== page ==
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Whole New You

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Album Review

Whole New You is an appropriate title for Shawn Colvin's fourth studio album of new material, her first in four-and-a-half years. Much has happened in the interim. In career terms, Colvin had made several modestly selling albums before A Few Small Repairs appeared in the fall of 1996. The album was another modest seller until "Sunny Came Home" hit the singles charts in the spring of 1997, going on to hit number one on the adult contemporary lists and the Top Ten on the pop charts. Then it won the Song of the Year and Record of the Year Grammys, while A Few Small Repairs spent a year in the charts and sold close to a million copies. That means that Colvin can no longer be considered a niche artist, but must compete in the mainstream, even though she is actually a one-hit wonder up to this point. She reacted as you might suspect an artist would after a breakthrough release; she maintained her exposure by doing a Christmas album and some soundtrack work while taking her time on a follow-up. Personally, her life has been at least as tumultuous. A Few Small Repairs was her divorce album, but during the lengthy run-up to Whole New You she remarried and had a child, which clearly has given her a different perspective (and another reason for that title). Within all this change, however, there are certain constants. She continues to collaborate with writer, producer, and multi-instrumentalist John Leventhal, who continues to come up with imaginative musical tracks clearly informed by mid-'60s pop sensibilities. The title track (and first single), for example, is distinctly Beatles-esque, with twangy guitar and George Martin-style spare string arrangement, while "Bonefields" employs what by now should be called the Burt Bacharach Memorial Horn Trick, a sole flugelhorn playing a countermelody at the end of the tune. The arrangements are full of such echoes, but they remain echoes; Leventhal weaves instruments and effects together evocatively, but not overtly. Something similar can be said about Colvin's lyrics, which she sings in her characteristically becalmed voice, with its timbre that suggests Helen Kane (the "boop-boop-de-doop" girl) without the humor and her phrasing that gulps syllables for emotional resonance. Though she is given to making simple statements, they are imbedded in impressionistic reflections on life. Over and over, she sings of being committed, whether she wants to be or not: "I can't find my way to stay and I can't find my way to go and I can't give up without a fight" ("A Matter of Minutes"); "Anywhere you go I will go there" ("Anywhere You Go"); "I'm bound to you and there's no in-between" ("Bound to You"). In a sense, the album's 11 tracks make up one elliptical song in which the narrator thinks about the choices she has made recently with a sense that those choices are irrevocable. For the most part, she doesn't mind that, it seems, but she's certainly aware of it. Amid the various references to steadfastness and the allusions to childhood, there is little passion, but plenty of clear-headed acceptance. This is an album about marriage and family, not love, at least not the kind of romantic love that most pop songs are concerned with; in fact, the word "love" is never mentioned. For that reason, the most interesting song is the most complex one, "Another Plane Went Down," a seemingly random assemblage of news reports and nightmares that, in its way, feeds into the album's main theme. After all, to have a sense that you have finally found a home that depends on your relationship to other people is to fear that some accident will take it away from you. Whole New You may not contain a song that will spark sales and awards the way "Sunny Came Home" did ("Bound to You" would make a great single, though), but anyone who, like the artist herself, has come to the safe harbor of family life (even with its many challenges) after a long, uncertain voyage through personal relationships and life experiences will appreciate Colvin's ruminations on the subject.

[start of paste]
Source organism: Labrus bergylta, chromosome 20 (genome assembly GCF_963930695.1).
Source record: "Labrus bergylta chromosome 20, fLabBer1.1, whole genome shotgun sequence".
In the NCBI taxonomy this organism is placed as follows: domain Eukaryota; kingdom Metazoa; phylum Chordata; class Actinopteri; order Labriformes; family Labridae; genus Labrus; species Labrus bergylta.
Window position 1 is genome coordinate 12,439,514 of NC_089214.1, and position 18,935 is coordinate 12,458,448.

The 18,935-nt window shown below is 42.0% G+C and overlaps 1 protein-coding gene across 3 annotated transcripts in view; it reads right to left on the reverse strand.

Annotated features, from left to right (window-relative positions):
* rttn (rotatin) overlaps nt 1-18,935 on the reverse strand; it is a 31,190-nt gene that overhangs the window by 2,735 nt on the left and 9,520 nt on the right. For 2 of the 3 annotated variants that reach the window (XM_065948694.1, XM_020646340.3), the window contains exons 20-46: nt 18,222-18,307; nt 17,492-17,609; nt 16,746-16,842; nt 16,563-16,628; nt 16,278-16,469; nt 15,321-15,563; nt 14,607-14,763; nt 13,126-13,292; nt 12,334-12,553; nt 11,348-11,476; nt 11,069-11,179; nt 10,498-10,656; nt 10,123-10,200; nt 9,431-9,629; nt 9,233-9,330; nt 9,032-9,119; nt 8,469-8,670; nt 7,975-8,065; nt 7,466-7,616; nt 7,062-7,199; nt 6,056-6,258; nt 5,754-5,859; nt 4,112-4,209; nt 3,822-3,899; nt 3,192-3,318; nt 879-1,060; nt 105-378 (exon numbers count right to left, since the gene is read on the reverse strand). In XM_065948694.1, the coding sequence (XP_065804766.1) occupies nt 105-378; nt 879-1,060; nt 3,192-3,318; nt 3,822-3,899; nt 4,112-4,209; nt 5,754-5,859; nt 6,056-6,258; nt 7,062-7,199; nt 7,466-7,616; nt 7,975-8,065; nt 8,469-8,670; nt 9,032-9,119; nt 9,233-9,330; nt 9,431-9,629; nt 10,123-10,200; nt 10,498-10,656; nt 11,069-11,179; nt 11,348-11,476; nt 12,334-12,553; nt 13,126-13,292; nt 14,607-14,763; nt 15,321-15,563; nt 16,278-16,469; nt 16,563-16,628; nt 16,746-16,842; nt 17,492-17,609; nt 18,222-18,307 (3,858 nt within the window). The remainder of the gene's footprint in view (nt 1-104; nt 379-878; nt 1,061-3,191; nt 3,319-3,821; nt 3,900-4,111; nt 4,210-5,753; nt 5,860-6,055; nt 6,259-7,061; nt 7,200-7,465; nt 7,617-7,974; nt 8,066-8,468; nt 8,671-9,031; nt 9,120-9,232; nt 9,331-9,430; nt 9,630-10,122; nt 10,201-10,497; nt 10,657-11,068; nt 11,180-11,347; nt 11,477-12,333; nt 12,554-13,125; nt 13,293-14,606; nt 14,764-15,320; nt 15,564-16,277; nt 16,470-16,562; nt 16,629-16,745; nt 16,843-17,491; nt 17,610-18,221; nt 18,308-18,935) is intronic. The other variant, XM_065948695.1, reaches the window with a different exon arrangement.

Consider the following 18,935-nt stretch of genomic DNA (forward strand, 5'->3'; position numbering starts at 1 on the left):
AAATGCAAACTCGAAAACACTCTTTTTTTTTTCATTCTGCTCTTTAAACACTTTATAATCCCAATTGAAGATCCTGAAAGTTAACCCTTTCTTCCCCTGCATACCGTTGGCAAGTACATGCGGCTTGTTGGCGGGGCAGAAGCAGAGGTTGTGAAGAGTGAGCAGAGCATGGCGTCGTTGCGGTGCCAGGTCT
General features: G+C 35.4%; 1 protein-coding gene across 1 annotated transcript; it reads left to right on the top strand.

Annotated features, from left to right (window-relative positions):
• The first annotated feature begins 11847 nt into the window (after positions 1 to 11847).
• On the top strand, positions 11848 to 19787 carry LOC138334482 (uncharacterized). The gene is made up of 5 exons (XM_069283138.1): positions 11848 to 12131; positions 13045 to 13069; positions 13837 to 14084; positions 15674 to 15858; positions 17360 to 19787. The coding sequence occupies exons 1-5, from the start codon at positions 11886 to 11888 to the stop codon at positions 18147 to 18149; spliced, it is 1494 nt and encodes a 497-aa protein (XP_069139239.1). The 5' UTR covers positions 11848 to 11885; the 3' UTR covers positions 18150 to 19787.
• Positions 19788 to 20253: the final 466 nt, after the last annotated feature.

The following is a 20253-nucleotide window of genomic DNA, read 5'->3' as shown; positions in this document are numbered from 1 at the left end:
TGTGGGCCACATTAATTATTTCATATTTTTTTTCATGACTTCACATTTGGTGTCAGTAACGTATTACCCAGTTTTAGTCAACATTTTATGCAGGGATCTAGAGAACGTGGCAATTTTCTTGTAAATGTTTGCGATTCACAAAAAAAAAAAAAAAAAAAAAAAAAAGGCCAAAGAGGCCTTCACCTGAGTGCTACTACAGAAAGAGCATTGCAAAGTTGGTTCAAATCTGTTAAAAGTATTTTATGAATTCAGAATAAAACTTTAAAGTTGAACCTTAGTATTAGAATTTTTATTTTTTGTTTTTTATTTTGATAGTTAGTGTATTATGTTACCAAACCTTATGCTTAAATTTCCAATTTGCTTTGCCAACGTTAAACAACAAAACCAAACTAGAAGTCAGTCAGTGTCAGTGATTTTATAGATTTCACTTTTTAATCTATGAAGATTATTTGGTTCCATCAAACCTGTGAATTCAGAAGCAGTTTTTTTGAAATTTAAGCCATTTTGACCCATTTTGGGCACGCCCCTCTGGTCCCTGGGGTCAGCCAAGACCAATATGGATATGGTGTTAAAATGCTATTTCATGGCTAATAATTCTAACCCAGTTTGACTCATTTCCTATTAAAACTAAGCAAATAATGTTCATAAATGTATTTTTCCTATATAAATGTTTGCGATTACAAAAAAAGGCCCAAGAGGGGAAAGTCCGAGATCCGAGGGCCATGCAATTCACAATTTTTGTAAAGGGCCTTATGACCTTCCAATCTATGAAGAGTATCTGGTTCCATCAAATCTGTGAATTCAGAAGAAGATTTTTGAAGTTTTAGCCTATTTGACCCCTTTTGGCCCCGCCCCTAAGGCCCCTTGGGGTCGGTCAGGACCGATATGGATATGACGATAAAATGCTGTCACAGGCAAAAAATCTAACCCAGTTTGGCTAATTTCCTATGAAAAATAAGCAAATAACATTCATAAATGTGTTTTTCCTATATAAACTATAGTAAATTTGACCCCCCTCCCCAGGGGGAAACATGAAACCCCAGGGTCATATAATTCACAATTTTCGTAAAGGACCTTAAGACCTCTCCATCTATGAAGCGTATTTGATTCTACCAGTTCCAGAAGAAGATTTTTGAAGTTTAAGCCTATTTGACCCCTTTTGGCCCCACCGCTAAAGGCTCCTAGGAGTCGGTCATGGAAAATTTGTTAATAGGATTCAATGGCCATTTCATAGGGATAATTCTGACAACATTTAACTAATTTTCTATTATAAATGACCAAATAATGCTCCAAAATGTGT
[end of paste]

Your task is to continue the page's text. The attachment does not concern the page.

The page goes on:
Customer Reviews

Steady On...

Just what this album is. A steady album any Shawn Colvin fan will love. In fact, this may be my favourite Shawn Colvin album. I have so many favourites on this disc, of course none that were ever main stream hits, but that is not why I (or many other fans i presume) listen to Colvin. Her lyrics are simple but effective, her melodies just the same. These songs are SO catchy! Once i heard this album once, I could not stop listening again. The title track is beautifully introspective. This song has happened to everyone. Mr. Levon is another song with a minor key that has a dark sound to it. The upbeat Whole New You, Bound to You, Nothing Like You and Anywhere You Go make me want to move to the music with a huge smile on my face. Great songs to listen to in your car on your way to work. :) The closing track, I'll Say I'm Sorry Now is as beautiful as it is short and simple. One of my favourite tracks on the album. Buy this album you are a Colvin fan already and if you are not, this may be the album that could get you into her. It is very accessible.


Born: January 10, 1956 in Vermillion, SD

Genre: Pop

Years Active: '70s, '80s, '90s, '00s, '10s

Shawn Colvin is one of the leading lights of the so-called "new folk movement" that began in the late '80s. Although she grew out of the somewhat limited "woman with a guitar" school, she kept the form fresh with a diverse approach, avoiding the genre's clichéd sentiments and all-too-often formulaic arrangements in favor of a more personal, pop-influenced style. Colvin's debut record won the Grammy Award for Best Contemporary Folk Album in 1991, but it was her 1997 single, "Sunny Came Home," that...
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